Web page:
New Air Passenger Protection Regulations Now in Effect in Canada
The federal government has just put into effect new regulations regarding the rights of air passengers in Canada.
Described as “Phase 1 of the new Air Passenger Protection Regulations,” these rules deal with compensation for denied boarding, compensation for lost or damaged luggage, the right to leave a plane during a tarmac delay, and more.
“With input from air travellers and the air industry, we have created a world-leading approach to air passenger rights that is clear, consistent, transparent and fair,” said Marc Garneau, Minister of Transport.
Starting today (July 15, 2019), airlines are required to:
- Communicate information to passengers in a simple, clear way about their rights and recourses, and provide regular updates in the event of flight delays or cancellations
- Provide compensation of up to $2,400 for denial of boarding for reasons within the airlines’ control
- Ensure passengers receive prescribed standards of treatment during all tarmac delays and allow them to leave the airplane, when it’s safe to do so, if a tarmac delay lasts for over three hours and there’s no prospect of an imminent take-off
- Provide compensation for lost or damaged baggage of up to $2,100 and a refund of any baggage fees
- Set clear conditions regarding the transportation of musical instruments as checked or carry-on baggage
“I am proud to say that these regulations will apply to all airlines flying to, from, and within Canada, and that airlines will be required to follow these regulations or they could face penalties of up to $25,000 per incident of non-compliance,” Garneau said.
“The new regulations also take into account the realities of small and northern air carriers, as well as ultra-low cost carriers, with requirements adjusted accordingly.”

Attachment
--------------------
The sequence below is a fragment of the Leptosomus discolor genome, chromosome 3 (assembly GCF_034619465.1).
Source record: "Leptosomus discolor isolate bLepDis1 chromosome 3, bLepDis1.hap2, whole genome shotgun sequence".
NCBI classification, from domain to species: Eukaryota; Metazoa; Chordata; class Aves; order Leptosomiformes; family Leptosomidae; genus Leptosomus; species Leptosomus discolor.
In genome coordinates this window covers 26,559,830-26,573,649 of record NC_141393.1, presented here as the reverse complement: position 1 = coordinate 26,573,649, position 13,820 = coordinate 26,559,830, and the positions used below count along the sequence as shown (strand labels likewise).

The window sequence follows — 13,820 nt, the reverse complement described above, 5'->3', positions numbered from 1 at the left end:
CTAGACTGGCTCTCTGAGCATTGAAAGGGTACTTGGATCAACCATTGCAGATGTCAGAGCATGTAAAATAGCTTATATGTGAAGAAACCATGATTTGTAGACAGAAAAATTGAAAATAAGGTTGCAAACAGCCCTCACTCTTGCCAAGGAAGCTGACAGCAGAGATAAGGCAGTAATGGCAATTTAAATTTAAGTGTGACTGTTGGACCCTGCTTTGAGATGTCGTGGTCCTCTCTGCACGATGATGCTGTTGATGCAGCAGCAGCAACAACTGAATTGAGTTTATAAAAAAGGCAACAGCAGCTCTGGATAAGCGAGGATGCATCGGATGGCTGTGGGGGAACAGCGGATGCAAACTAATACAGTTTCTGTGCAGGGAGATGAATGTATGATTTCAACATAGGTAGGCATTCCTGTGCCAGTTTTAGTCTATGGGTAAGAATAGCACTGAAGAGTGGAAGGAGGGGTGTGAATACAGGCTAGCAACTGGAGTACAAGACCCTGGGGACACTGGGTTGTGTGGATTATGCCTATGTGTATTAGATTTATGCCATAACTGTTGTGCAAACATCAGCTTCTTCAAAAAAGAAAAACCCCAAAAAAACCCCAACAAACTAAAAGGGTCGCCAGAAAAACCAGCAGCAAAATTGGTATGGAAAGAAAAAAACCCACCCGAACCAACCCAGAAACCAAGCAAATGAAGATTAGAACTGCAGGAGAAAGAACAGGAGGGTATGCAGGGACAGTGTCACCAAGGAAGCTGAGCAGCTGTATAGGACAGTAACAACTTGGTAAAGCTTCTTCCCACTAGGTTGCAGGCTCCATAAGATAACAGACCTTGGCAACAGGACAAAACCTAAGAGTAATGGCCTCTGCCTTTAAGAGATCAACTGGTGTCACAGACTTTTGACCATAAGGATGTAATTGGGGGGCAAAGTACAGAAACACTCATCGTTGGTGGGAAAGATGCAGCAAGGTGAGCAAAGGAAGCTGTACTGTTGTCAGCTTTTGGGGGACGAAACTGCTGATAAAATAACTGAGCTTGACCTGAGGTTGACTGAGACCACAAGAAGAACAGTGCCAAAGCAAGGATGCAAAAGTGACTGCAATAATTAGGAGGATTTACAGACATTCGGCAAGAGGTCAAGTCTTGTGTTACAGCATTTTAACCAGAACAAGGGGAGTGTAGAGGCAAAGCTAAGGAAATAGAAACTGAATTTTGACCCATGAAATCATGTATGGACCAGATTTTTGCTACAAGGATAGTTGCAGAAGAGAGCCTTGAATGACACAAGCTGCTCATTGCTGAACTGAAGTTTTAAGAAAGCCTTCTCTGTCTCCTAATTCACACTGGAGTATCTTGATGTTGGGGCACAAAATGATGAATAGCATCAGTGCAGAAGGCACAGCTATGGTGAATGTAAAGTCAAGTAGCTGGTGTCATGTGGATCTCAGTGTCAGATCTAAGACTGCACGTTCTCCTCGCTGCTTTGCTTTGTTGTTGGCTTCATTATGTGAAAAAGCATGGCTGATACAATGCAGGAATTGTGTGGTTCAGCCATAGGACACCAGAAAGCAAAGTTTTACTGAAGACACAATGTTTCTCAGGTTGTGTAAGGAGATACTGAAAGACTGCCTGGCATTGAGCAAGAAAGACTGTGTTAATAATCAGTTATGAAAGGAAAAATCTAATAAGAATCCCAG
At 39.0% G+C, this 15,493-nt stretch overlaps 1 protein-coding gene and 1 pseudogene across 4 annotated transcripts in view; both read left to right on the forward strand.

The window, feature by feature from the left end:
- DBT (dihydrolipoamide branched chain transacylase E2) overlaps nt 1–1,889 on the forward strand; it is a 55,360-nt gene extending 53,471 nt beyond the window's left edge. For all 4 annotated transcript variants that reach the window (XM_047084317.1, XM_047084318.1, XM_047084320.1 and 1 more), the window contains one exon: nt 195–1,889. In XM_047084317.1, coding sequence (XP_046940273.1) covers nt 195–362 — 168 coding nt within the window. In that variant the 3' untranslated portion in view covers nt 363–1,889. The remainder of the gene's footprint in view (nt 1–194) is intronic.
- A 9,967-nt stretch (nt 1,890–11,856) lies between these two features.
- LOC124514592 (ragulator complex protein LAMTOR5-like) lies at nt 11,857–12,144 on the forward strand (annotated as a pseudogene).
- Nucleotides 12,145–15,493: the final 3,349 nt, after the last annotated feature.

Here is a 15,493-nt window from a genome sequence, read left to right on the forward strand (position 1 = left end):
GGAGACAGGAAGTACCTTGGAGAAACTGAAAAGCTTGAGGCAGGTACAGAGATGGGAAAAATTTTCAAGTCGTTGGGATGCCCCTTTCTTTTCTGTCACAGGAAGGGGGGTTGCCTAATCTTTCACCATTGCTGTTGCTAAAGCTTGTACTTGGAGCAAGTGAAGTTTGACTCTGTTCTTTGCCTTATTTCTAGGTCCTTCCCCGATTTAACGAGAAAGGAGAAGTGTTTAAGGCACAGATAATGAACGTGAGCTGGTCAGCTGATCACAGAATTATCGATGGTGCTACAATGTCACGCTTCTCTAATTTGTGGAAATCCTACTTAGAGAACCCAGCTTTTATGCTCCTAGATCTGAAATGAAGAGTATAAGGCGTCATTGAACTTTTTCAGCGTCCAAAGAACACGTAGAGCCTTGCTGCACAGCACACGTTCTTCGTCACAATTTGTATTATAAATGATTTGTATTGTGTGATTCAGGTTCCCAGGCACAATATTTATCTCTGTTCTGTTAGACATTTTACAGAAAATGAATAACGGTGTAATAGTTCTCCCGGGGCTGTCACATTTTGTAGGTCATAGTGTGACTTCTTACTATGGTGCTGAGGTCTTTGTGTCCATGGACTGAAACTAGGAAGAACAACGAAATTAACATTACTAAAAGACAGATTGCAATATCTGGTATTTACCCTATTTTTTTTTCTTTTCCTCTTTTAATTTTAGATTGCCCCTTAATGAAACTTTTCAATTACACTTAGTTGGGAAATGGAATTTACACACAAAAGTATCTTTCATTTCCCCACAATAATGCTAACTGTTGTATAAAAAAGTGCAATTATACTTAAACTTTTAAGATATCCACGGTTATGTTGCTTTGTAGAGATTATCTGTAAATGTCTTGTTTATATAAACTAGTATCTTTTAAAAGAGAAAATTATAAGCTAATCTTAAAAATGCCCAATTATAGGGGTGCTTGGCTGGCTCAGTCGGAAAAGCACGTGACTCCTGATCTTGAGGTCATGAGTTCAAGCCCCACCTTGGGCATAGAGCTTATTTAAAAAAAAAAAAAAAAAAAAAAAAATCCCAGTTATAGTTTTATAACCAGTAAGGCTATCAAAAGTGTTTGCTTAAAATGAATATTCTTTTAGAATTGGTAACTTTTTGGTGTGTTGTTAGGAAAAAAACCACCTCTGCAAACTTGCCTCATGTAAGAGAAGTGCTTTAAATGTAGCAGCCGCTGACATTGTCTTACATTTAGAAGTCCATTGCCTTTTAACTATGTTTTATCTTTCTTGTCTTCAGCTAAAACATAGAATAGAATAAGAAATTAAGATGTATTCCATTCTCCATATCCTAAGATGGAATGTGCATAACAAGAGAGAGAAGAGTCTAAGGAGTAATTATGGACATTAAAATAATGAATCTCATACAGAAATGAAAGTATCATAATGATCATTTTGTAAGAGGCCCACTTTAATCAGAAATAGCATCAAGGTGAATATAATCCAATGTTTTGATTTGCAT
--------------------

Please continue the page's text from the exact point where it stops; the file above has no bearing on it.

It’s official: as of today, our government’s regulations for air passenger protection come into effect! We are standing up for Canadian passengers and ensuring they are treated with fairness and respect https://t.co/hmbriQs4CF— Marc Garneau (@MarcGarneau) July 15, 2019
However, some opposition to the new regulations has already been voiced, with criticisms that these changes will either be ineffective or a downgrade.
“Under the new rules, airlines can keep you on the tarmac for up to 225 minutes. This is more than double the 90-minute limit that was also endorsed by the Senate,” says an article from organization Air Passenger Rights. “The new rule establishes 3 hours as the new limit, and allows the airline to keep you confined to the aircraft for another 45 minutes if take-off is imminent.”
The organization also claims that passengers will most likely not be eligible for denied boarding compensation, as “denial of boarding” is defined narrowly.
“You will get compensation only if you have evidence that at the boarding gate, there were more passengers than the number of seats available on the aircraft, and that all this happened for reasons within the airline’s control and not due to maintenance issues.”
With Phase 1 of the new regulations now in effect, Phase 2, which is related to flight delays, cancellations, and seating children in proximity of a parent or guardian, is planned to come into effect on December 15, 2019.
For a detailed look at the Air Passenger Protection Regulations, click here.
Are you happy with these new regulations or do you agree with the criticisms?
- New Passenger Bill of Rights Protects Passengers from Being Dragged off Airlines
- Here's what you need to know about the new regulations for airlines
- Court rejects move to put passenger rights rules on hold pending appeal
- The Canadian Transportation Agency is investigating airlines accused of withholding details about delayed and cancelled flights
- Survey finds many Canadians unaware of their rights related to air travel
- HOTW: Inside a $2.3 mil luxury penthouse in Mississauga's Marilyn Monroe condo
- Mississauga grocery store worker tests positive for COVID-19
- Mississauga teacher enjoying big lotto win
- COVID-19 outbreak declared at long-term care home in Mississauga
- BREAKING: Ontario reporting new high of over 1,000 new COVID-19 cases today